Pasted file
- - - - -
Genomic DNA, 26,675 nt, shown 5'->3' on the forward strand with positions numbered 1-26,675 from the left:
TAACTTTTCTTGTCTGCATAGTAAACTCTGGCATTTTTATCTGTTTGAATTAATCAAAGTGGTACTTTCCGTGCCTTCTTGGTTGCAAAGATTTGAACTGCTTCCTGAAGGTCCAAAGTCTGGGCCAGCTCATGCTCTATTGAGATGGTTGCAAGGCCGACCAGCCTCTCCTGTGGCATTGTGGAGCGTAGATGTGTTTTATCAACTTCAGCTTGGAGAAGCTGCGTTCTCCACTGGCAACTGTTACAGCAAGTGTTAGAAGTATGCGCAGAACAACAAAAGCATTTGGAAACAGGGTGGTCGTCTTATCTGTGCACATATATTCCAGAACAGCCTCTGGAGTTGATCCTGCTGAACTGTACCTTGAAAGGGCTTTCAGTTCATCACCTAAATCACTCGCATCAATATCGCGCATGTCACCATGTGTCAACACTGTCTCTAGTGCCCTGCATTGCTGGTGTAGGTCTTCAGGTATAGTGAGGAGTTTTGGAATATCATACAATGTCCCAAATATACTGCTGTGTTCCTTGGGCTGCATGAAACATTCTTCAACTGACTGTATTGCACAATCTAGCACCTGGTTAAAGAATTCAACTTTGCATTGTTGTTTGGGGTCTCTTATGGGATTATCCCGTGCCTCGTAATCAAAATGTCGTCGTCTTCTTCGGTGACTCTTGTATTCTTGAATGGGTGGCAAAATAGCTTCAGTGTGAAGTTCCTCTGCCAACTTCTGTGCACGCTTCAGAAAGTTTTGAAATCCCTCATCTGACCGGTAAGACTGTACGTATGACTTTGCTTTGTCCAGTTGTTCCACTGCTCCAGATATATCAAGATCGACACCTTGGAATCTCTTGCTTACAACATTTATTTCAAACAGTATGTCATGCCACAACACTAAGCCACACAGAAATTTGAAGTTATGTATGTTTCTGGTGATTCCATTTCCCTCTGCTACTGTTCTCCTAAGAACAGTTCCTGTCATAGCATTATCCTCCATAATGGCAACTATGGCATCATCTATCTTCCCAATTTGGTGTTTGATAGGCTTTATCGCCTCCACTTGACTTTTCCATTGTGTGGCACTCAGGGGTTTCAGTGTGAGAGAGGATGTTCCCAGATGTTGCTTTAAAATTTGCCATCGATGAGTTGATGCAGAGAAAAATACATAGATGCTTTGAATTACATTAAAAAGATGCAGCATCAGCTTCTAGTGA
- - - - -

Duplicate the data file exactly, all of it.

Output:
Genomic DNA, 26,675 nt, shown 5'->3' on the forward strand with positions numbered 1-26,675 from the left:
TAACTTTTCTTGTCTGCATAGTAAACTCTGGCATTTTTATCTGTTTGAATTAATCAAAGTGGTACTTTCCGTGCCTTCTTGGTTGCAAAGATTTGAACTGCTTCCTGAAGGTCCAAAGTCTGGGCCAGCTCATGCTCTATTGAGATGGTTGCAAGGCCGACCAGCCTCTCCTGTGGCATTGTGGAGCGTAGATGTGTTTTATCAACTTCAGCTTGGAGAAGCTGCGTTCTCCACTGGCAACTGTTACAGCAAGTGTTAGAAGTATGCGCAGAACAACAAAAGCATTTGGAAACAGGGTGGTCGTCTTATCTGTGCACATATATTCCAGAACAGCCTCTGGAGTTGATCCTGCTGAACTGTACCTTGAAAGGGCTTTCAGTTCATCACCTAAATCACTCGCATCAATATCGCGCATGTCACCATGTGTCAACACTGTCTCTAGTGCCCTGCATTGCTGGTGTAGGTCTTCAGGTATAGTGAGGAGTTTTGGAATATCATACAATGTCCCAAATATACTGCTGTGTTCCTTGGGCTGCATGAAACATTCTTCAACTGACTGTATTGCACAATCTAGCACCTGGTTAAAGAATTCAACTTTGCATTGTTGTTTGGGGTCTCTTATGGGATTATCCCGTGCCTCGTAATCAAAATGTCGTCGTCTTCTTCGGTGACTCTTGTATTCTTGAATGGGTGGCAAAATAGCTTCAGTGTGAAGTTCCTCTGCCAACTTCTGTGCACGCTTCAGAAAGTTTTGAAATCCCTCATCTGACCGGTAAGACTGTACGTATGACTTTGCTTTGTCCAGTTGTTCCACTGCTCCAGATATATCAAGATCGACACCTTGGAATCTCTTGCTTACAACATTTATTTCAAACAGTATGTCATGCCACAACACTAAGCCACACAGAAATTTGAAGTTATGTATGTTTCTGGTGATTCCATTTCCCTCTGCTACTGTTCTCCTAAGAACAGTTCCTGTCATAGCATTATCCTCCATAATGGCAACTATGGCATCATCTATCTTCCCAATTTGGTGTTTGATAGGCTTTATCGCCTCCACTTGACTTTTCCATTGTGTGGCACTCAGGGGTTTCAGTGTGAGAGAGGATGTTCCCAGATGTTGCTTTAAAATTTGCCATCGATGAGTTGATGCAGAGAAAAATACATAGATGCTTTGAATTACATTAAAAAGATGCAGCATCAGCTTCTAGTGA